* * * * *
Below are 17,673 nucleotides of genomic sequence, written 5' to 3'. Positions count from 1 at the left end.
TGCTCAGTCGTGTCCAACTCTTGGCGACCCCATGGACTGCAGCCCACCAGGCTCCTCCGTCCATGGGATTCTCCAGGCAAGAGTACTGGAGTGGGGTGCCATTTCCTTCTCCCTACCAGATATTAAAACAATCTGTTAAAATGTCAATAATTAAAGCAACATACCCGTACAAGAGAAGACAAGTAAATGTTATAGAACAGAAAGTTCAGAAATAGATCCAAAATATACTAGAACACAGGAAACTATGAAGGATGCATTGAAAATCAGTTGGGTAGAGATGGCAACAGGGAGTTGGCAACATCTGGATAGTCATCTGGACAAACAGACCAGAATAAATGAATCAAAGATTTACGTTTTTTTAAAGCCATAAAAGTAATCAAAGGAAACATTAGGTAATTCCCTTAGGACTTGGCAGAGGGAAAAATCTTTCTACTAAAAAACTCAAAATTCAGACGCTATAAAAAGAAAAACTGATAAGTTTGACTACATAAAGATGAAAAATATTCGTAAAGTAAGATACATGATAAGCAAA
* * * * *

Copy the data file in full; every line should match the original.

Below are 17,673 nucleotides of genomic sequence, written 5' to 3'. Positions count from 1 at the left end.
TGCTCAGTCGTGTCCAACTCTTGGCGACCCCATGGACTGCAGCCCACCAGGCTCCTCCGTCCATGGGATTCTCCAGGCAAGAGTACTGGAGTGGGGTGCCATTTCCTTCTCCCTACCAGATATTAAAACAATCTGTTAAAATGTCAATAATTAAAGCAACATACCCGTACAAGAGAAGACAAGTAAATGTTATAGAACAGAAAGTTCAGAAATAGATCCAAAATATACTAGAACACAGGAAACTATGAAGGATGCATTGAAAATCAGTTGGGTAGAGATGGCAACAGGGAGTTGGCAACATCTGGATAGTCATCTGGACAAACAGACCAGAATAAATGAATCAAAGATTTACGTTTTTTTAAAGCCATAAAAGTAATCAAAGGAAACATTAGGTAATTCCCTTAGGACTTGGCAGAGGGAAAAATCTTTCTACTAAAAAACTCAAAATTCAGACGCTATAAAAAGAAAAACTGATAAGTTTGACTACATAAAGATGAAAAATATTCGTAAAGTAAGATACATGATAAGCAAA